With the passing of the No Child Left Behind Act by George W. Bush in 2002, schools were faced with the challenge of testing students to show their academic progress. With this act, schools are required to lower drop-out rates, especially among students with disabilities, while still maintaining the high school diploma as a mark of high academic achievement.

In trying to set graduation requirements to meet these higher standards, many states have implemented a high-stakes test – that is, a test students must take in order to graduate. This has spurred a debate about how students with disabilities will fare in this type of examination, and whether they should be given the same examination and grading system as other students.

Proponents of distributing the same test to both general education and special education students say that it will create higher academic expectations, decrease the gap between the two groups, and set minimum standards for all students. Opponents believe that this will actually cause many unintended consequences including lowering self-esteem and raising drop-out rates for special education students, creating conflicts and potential lawsuits from parents, and obligating schools to create alternative diplomas and pathways for students who can’t pass the test.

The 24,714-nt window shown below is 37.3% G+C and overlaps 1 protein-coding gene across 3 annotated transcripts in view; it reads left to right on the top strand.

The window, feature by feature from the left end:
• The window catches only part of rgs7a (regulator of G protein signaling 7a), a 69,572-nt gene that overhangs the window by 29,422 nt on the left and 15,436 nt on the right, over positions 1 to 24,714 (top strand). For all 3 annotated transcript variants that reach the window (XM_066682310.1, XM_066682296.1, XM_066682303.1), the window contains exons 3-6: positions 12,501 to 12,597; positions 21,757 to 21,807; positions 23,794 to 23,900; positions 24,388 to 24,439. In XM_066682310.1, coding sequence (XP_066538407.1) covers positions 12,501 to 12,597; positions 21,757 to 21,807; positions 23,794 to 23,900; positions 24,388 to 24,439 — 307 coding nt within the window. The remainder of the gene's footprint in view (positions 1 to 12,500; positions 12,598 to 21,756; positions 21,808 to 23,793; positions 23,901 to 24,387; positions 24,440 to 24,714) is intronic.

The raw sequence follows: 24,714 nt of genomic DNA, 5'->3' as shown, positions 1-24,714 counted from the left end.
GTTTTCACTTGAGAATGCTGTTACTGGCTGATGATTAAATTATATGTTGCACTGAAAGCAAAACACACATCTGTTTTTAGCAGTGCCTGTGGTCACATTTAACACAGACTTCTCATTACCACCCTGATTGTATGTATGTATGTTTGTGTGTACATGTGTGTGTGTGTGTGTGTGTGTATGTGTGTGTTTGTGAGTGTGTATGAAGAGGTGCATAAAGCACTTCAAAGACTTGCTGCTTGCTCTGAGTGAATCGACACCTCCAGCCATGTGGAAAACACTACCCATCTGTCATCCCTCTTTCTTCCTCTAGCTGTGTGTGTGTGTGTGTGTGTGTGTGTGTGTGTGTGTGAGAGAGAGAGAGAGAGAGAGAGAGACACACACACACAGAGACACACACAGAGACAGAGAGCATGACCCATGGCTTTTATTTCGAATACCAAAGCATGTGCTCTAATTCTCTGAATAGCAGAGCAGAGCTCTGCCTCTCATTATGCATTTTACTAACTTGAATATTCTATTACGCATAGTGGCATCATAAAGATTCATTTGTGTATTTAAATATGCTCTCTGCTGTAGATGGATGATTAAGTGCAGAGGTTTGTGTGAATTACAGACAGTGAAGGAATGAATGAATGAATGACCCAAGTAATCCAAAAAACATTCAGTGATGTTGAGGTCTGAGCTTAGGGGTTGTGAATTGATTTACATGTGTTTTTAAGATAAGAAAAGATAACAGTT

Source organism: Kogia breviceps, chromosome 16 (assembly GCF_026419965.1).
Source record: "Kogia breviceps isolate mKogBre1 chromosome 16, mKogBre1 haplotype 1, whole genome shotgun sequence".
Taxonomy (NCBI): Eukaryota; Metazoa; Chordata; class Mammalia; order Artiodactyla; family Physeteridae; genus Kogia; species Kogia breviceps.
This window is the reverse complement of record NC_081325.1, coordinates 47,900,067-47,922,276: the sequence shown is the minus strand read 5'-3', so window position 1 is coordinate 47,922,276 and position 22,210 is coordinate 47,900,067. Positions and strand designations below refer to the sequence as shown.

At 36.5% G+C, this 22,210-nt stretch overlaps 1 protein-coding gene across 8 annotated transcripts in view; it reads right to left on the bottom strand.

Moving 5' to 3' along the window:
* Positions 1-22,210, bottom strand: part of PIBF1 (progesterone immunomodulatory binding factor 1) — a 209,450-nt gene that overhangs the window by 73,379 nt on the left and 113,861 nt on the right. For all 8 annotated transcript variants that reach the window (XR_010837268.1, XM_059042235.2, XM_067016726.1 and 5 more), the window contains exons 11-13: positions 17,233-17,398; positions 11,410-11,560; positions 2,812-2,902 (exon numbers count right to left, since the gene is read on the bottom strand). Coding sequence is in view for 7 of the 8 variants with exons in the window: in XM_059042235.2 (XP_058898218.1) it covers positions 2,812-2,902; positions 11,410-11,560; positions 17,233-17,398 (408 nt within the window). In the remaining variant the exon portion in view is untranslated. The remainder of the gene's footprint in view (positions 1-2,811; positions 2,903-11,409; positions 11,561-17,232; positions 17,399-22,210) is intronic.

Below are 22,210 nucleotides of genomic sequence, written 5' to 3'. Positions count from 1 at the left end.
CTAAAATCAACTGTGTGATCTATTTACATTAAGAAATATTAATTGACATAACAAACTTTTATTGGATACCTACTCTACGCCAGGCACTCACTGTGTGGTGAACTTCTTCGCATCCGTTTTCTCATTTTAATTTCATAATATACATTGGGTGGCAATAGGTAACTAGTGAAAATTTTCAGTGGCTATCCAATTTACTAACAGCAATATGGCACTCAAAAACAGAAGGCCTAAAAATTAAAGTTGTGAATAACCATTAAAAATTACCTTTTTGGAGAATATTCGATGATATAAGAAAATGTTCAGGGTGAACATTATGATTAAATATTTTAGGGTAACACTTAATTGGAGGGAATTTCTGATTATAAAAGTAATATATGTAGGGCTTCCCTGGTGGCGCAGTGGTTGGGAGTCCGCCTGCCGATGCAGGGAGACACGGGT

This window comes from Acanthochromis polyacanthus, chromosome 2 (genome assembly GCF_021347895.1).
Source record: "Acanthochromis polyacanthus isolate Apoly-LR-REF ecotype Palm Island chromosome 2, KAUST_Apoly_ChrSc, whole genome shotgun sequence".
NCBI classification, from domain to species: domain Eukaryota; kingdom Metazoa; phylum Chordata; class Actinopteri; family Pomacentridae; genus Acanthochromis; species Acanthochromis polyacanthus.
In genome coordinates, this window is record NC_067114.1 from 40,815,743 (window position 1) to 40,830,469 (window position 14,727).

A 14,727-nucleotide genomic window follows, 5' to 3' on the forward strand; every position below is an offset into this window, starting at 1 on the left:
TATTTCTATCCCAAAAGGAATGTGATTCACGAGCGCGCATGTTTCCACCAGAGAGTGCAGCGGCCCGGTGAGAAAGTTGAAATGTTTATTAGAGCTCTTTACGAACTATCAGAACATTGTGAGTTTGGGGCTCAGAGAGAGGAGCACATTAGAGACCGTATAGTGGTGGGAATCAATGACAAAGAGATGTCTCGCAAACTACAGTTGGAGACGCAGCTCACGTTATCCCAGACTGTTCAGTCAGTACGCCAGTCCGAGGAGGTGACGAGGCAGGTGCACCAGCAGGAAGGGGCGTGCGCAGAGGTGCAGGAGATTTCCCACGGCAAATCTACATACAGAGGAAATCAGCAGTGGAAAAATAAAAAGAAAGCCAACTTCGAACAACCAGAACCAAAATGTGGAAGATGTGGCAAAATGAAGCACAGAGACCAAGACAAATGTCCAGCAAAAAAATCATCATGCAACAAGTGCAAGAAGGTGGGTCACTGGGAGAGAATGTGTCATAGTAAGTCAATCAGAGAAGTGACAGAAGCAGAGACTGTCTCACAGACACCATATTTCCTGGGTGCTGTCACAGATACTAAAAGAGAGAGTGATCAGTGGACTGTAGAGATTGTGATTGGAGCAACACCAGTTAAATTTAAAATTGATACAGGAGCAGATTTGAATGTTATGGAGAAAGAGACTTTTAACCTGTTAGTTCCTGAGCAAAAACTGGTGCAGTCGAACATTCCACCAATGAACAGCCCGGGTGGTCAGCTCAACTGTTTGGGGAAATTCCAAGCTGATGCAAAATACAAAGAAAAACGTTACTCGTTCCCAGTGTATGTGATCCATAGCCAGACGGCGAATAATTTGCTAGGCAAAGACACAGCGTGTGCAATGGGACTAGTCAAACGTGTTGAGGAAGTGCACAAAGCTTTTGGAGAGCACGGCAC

So what do you think? Should students be required to pass an exit exam in order to graduate high school? And should this exam or its grading system be altered for students with disabilities?

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